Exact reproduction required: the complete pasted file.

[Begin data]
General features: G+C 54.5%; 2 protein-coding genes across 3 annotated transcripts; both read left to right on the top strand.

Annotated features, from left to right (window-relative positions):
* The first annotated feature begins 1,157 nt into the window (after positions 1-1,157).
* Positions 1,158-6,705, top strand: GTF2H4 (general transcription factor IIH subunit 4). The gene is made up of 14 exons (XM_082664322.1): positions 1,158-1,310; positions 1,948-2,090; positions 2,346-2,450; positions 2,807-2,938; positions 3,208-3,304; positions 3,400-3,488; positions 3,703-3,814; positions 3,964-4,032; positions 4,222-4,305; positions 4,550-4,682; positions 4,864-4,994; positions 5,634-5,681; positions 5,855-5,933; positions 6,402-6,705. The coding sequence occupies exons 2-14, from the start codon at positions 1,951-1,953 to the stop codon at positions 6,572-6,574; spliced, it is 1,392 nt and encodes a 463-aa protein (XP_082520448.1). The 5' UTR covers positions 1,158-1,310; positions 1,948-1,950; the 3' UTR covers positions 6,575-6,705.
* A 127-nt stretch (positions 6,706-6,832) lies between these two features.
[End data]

General features: G+C 54.5%; 2 protein-coding genes across 3 annotated transcripts; both read left to right on the top strand.

Annotated features, from left to right (window-relative positions):
* The first annotated feature begins 1,157 nt into the window (after positions 1-1,157).
* Positions 1,158-6,705, top strand: GTF2H4 (general transcription factor IIH subunit 4). The gene is made up of 14 exons (XM_082664322.1): positions 1,158-1,310; positions 1,948-2,090; positions 2,346-2,450; positions 2,807-2,938; positions 3,208-3,304; positions 3,400-3,488; positions 3,703-3,814; positions 3,964-4,032; positions 4,222-4,305; positions 4,550-4,682; positions 4,864-4,994; positions 5,634-5,681; positions 5,855-5,933; positions 6,402-6,705. The coding sequence occupies exons 2-14, from the start codon at positions 1,951-1,953 to the stop codon at positions 6,572-6,574; spliced, it is 1,392 nt and encodes a 463-aa protein (XP_082520448.1). The 5' UTR covers positions 1,158-1,310; positions 1,948-1,950; the 3' UTR covers positions 6,575-6,705.
* A 127-nt stretch (positions 6,706-6,832) lies between these two features.